About the project

Project Title: Shifting Educational Practices with Inquiry-Based Learning: Aspiring To Meet The Educational Needs of Today’s Learner

A 3-years Teaching Scholars Award by the Taylor Institute for Teaching and Learning

Context

context

Context

My experiences have drawn me to pursue IBL as part of my research agenda in social work education. Students are engaged in their learning through a self-directed, question-driven search for understanding that affords the opportunity to explore a subject and develop central questions through their exploration. I have observed the ways in which IBL can engage students in their learning in a far deeper way than traditional teaching approaches, and I am inspired to risk and trust the process to support students to achieve the reported benefits. Yet, I know the uncertainty inherent in IBL and the fear and discomfort that can arise for first-time IBL instructors. Formalized training and institutional support can contribute to an instructor’s level of comfort implementing IBL practice. Of particular note, even instructors who have struggled with IBL implementation still reported seeing the value of the approach for student skill development. This Project intends to support faculty willing to risk and engage in IBL by providing professional development through information, resources, modeling, and consultation.

The Project

Understanding the social nature of experiential learning practices, this Project will both implement IBL in dedicated undergraduate courses through a scaffolding approach of structured, guided inquiry and open inquiry, and at the same time, offer professional development by way of in-person workshops, lunch & learns, modeling and in-person consultation to faculty new to IBL. The combined faculty and student experience with IBL provides a wealth of information to inform future pedagogical practices.

I believe that students can thrive within a supported educational context such as with the use of IBL. There is a growing body of evidence that IBL results in positive student outcomes such as increased student engagement, critical thinking, increased student confidence, and improved problem-solving skills. Skill acquisition such as interviewing, active listening, writing, communication, and working independently have been attributed to the use of IBL as pedagogy. Other studies have found increases in collaboration skills, research skills, reflective practice, and improved information/technology literacy.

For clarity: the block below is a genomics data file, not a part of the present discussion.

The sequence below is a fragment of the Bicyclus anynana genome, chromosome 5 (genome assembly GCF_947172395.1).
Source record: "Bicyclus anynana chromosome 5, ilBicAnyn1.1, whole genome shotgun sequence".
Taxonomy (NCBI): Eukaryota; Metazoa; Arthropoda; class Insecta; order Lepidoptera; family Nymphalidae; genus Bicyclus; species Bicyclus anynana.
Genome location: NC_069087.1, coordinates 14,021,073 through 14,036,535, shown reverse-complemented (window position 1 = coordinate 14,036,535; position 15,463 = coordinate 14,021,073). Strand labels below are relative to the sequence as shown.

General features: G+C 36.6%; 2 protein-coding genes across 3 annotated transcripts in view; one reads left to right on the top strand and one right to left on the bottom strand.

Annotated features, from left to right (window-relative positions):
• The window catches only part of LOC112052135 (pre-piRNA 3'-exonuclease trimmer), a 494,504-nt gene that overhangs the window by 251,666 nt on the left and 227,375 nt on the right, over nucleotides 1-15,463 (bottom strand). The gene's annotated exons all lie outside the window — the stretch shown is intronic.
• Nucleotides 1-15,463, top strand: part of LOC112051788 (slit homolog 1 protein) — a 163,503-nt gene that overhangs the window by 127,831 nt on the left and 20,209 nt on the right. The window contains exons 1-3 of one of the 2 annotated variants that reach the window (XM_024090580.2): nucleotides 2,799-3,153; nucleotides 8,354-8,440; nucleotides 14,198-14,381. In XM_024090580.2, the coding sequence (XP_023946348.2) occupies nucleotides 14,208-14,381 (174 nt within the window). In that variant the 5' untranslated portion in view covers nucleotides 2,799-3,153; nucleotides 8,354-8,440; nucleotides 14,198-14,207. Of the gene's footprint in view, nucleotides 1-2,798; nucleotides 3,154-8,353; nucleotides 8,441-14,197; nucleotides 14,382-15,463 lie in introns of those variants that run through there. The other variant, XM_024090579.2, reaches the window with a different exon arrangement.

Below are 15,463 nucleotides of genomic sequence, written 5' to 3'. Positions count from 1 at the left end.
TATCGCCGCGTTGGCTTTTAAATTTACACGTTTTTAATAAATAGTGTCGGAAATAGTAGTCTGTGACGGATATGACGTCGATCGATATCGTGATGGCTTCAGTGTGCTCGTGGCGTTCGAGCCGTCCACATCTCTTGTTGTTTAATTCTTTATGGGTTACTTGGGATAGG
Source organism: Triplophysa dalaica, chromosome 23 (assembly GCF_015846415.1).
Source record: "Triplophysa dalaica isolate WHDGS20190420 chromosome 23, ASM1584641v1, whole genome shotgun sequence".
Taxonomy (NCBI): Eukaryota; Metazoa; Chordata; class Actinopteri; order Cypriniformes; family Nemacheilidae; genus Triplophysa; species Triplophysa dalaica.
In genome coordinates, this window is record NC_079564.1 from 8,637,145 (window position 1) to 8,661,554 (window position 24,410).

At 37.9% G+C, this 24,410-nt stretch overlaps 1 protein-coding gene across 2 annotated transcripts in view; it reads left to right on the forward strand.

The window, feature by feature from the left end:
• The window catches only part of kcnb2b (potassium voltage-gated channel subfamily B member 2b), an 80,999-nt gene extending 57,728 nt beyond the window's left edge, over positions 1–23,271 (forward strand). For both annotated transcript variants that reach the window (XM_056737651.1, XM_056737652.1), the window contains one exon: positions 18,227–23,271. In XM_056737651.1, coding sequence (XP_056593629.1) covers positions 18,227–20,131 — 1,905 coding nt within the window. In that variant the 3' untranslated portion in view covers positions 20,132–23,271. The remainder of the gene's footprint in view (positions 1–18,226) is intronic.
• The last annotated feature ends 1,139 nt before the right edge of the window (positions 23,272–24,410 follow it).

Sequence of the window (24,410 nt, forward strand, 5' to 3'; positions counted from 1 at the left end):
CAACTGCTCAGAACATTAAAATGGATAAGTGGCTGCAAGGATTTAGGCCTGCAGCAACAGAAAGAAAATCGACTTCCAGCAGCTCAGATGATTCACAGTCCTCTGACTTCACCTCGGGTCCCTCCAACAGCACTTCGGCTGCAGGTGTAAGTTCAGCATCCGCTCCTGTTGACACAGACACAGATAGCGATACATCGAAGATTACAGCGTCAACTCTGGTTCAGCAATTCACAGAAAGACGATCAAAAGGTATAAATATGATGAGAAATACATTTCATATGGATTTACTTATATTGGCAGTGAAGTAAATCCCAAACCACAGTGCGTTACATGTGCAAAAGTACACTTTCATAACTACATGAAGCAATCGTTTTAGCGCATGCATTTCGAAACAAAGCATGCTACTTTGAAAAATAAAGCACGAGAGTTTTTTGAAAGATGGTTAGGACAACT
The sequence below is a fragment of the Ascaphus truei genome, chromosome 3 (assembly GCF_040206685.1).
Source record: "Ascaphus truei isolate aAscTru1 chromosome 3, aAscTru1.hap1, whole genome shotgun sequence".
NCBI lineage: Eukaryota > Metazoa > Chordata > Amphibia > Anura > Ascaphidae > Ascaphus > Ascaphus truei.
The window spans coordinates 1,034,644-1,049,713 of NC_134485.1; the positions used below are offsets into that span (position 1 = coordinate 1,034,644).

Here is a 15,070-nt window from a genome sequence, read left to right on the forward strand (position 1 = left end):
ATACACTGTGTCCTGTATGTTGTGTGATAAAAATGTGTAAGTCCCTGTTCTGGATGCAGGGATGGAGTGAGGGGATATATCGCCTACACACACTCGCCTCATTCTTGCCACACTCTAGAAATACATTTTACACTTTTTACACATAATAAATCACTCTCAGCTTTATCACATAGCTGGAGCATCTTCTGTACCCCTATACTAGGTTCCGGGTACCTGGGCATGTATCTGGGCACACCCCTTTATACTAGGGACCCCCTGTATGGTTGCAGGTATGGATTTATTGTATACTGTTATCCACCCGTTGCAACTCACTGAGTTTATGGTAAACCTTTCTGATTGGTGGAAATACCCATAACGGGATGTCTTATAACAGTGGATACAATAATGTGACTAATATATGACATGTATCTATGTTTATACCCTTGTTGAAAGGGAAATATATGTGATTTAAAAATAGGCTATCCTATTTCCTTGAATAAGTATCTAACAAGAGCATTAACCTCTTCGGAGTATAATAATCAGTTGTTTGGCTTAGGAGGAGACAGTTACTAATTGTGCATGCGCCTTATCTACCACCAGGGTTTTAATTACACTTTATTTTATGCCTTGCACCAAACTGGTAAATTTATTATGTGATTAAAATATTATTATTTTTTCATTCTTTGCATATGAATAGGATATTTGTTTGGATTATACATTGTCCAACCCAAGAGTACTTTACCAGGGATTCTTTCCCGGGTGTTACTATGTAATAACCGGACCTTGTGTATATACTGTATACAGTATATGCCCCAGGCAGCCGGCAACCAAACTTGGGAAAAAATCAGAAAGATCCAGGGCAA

Goals of the Project

  1. Contribute to the gaps in the literature including IBL empirical research in higher education, and IBL in social work education by pursuing the relationship between scaffolded IBL (structured, guided, open) in social work curriculum and social work student engagement in their learning.
  2. Provide an experiential approach to learning IBL for faculty so that they might feel supported in the successful integration of IBL within their own classrooms.
  3. Increase the number of faculty new to IBL successfully utilizing the pedagogy at the University of Calgary.
  4. Increase the level of support and resources available to faculty considering the use of IBL in their program. Support will include face-to-face consultations: planning, adapting syllabi, implementation, and challenges. Resources include an IBL instructor handbook, handouts, and videos to support the educational development of faculty who are new to IBL.

Upcoming Lunch & Learn

IBL

Inquiry Based Learning Series

Dr. Beth Archer-Kuhn is presenting a series of “lunch and learn” Zoom sessions on Inquiry Based Learning, for faculty members and sessional instructors. These sessions are open to all interested teachers, so please share in your networks.

Each online session runs from noon - 1 p.m.

Findings

IBL

Coming Soon